As they get older I want my girls to enjoy healthy sex and have fulfilling relationships. Of that there is no doubt. But, against this worrying statistical backdrop I have this growing, rather unpleasant feeling, that if I am to do my bit to help them achieve this, I may need to shake myself down, find the right words and the right time and work my way through some difficult conversations!

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About onlydads

Single Dad living near Totnes in Devon. I founded www.onlydads.org in 2007 and live with my daughters Priya, 14 and Anya 11. I write about single parenting, work, overcoming trials and tribulations and sometimes not overcoming trials and tribulations.
This entry was posted in Bob blogs, Family life, Talking to kids. Bookmark the permalink.

23 Responses to Sex Education – A Dad’s Perspective

  1. Pingback: Tweets that mention Sex Education – A Dad’s Perspective | OnlyDads -- Topsy.com

  2. Rachel says:

    That’s a great piece. As a single mum of 3 sons, 19, 14 & 12 I am only too aware that I haven’t really had all the conversations I should have with my boys. And I’m also aware that there are many things, as a woman, that I don’t know about being a male in a relationship. We’re discovering this, as my eldest son is having a very upsetting breakup from his first ‘long’ (18m) relationship. I’m not sure all the ‘prep’ talks in the world would have prepared either of us for dealing with the emotional fallout side of things. I guess all we can do is be there & be ready to offer what little & useful wisdom we can!

    • onlydads says:

      Thank you for reading. You make a good point and I wonder how many other single Mums feel the same? Good luck to your eldest though. I broke up with a girl aged 19 who I had been with since 16. It’s “end of the world” stuff for him probably. But he’ll bounce back!

  3. urbanvox says:

    now THAT is a piece I found inspiring…
    I’ve been thinking about writing about that for ages now… But I was about to take a different approach to the subject…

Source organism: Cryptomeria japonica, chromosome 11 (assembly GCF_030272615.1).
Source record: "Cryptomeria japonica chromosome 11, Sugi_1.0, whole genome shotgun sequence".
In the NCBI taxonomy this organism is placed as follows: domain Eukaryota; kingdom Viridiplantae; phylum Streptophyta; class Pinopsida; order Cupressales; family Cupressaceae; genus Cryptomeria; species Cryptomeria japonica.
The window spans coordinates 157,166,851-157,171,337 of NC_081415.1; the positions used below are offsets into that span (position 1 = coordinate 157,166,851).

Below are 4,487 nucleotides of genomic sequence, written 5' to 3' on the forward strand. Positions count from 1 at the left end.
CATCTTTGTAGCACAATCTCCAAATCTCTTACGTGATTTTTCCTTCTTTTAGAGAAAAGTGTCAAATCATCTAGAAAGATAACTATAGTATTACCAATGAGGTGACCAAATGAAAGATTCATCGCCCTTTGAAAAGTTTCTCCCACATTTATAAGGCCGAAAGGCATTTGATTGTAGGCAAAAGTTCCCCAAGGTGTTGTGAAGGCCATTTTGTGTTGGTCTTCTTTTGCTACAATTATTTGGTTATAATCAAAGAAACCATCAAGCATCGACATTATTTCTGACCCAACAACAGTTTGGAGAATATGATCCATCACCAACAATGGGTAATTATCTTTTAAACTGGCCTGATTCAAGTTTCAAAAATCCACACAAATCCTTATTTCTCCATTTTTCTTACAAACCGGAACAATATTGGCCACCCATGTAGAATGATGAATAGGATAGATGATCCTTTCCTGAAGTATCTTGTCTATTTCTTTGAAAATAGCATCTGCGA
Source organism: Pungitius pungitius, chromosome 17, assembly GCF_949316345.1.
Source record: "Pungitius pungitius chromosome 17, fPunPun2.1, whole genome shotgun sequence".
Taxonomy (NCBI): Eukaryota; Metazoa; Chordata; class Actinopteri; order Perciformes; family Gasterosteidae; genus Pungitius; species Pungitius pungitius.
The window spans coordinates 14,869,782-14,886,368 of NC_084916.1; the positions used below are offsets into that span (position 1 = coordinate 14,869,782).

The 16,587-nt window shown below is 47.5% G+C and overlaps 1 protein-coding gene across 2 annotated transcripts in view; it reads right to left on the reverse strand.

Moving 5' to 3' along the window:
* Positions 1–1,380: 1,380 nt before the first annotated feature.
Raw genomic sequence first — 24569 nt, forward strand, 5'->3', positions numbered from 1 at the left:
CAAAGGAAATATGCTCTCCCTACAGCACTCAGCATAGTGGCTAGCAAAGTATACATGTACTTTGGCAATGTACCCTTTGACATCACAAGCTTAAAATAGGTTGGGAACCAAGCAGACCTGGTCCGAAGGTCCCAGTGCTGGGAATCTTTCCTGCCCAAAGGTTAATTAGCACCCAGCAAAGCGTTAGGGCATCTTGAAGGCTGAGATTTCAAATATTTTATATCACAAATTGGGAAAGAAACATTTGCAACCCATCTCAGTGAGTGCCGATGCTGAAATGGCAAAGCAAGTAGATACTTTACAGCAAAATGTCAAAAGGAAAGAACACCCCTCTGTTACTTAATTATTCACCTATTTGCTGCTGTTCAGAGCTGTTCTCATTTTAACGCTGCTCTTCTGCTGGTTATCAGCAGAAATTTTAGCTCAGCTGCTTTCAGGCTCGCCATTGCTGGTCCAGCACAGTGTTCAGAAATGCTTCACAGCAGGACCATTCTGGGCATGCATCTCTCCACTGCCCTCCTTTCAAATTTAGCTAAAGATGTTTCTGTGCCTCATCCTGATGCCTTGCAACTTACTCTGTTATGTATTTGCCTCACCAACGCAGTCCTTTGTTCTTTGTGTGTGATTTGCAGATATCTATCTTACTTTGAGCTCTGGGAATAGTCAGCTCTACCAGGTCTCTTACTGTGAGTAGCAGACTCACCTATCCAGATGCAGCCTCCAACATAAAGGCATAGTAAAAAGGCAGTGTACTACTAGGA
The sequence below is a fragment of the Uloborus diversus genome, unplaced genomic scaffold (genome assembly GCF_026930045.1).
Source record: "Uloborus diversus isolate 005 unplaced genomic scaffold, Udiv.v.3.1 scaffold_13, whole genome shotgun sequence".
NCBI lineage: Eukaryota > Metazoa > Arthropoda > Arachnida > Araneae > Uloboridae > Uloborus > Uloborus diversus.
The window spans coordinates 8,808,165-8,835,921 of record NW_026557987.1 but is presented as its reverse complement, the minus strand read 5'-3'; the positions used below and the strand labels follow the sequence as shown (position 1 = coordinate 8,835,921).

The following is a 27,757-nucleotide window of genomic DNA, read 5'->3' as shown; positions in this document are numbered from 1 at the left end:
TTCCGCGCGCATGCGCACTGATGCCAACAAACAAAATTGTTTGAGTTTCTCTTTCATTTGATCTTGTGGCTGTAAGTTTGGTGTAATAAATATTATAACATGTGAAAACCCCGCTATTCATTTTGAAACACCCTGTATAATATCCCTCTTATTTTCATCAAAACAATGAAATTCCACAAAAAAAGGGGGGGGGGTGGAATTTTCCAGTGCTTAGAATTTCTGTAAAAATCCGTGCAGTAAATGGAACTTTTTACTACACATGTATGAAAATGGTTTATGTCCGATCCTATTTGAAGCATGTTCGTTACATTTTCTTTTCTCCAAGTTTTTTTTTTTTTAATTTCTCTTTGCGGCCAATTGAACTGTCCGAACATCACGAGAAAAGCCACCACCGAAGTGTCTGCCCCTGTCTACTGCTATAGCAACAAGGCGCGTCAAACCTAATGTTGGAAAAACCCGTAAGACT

I think I need to get back to properly blogging…. 🙂

  4. Julietsh says:

    Brilliant blog. I will come to you when 3 yo son gets a bit older as I won’t know where to start. Be aware though, that my own mother never discussed anything about sex or relationships with me and I survived (although some may disagree). As with many things, the differences within the genders are probably far greater than between. If my mother had had half the awareness that you do, I would have been better for it. It looks to me like you’re doing a fantastic job, both as a father and a mother.

    • onlydads says:

      Very kind words – and i think your experience of mums and dads ducking the issue is common. I do feel sure a bit more thoughtful home education can help children grow up with more confidence in this whole area.

      …and being both “Mum and Dad”…well that’s a whole new blog!

  5. Oli says:

    Bob, with you as a Dad I think your girls will be just fun.
    In an odd way I hope that my Anya will come to me with questions about sex because for me that will mean there will be a deep trust and openess in our relationship but yes I am terrified.

    I just hope my advice will help her avoid the mistakes I made.

    Great to see you blogging- and what a starter.

  6. Beki Davies says:

    Honesty must always be the best policy. Im the eldest of 6 girls, by the time my parents were explaining points 1 & 2 to my youngest sister, they had gotten quite a bit better!! My experience will be a subject of one of my blogs eventually! However as long as your girls feel able to ask you anything (they probably won’t) then you have done a fantastic job!

    • onlydads says:

      eldest of six girls you say….your poor Dad 😉

      Thank you for the comments on here and via Twitter – all bring a smile.

  7. Steve says:

    Great article. I’ve just become a Dad to a beautiful daughter and I surprise myself at how useless I feel when I think of all the questions I will struggle to answer as she grows. It helps to know that other Dads somehow work it out.

    • onlydads says:

      Steve – the very fact you recognise this means you are and will continue to be an ace dad!

      Thank you for commenting

  8. ABeautifulMind1 says:

    I love this post! Thanks for writing it.
    Do you know what I did first? I bought a sex education book that I PAID them both to read….they were at the age when money talked! It was something that they could do in private, and give them real facts. It broke the ice and then it was a lot easier to talk about it.
    I found it a lot easier to chat about with my son rather than my daughter.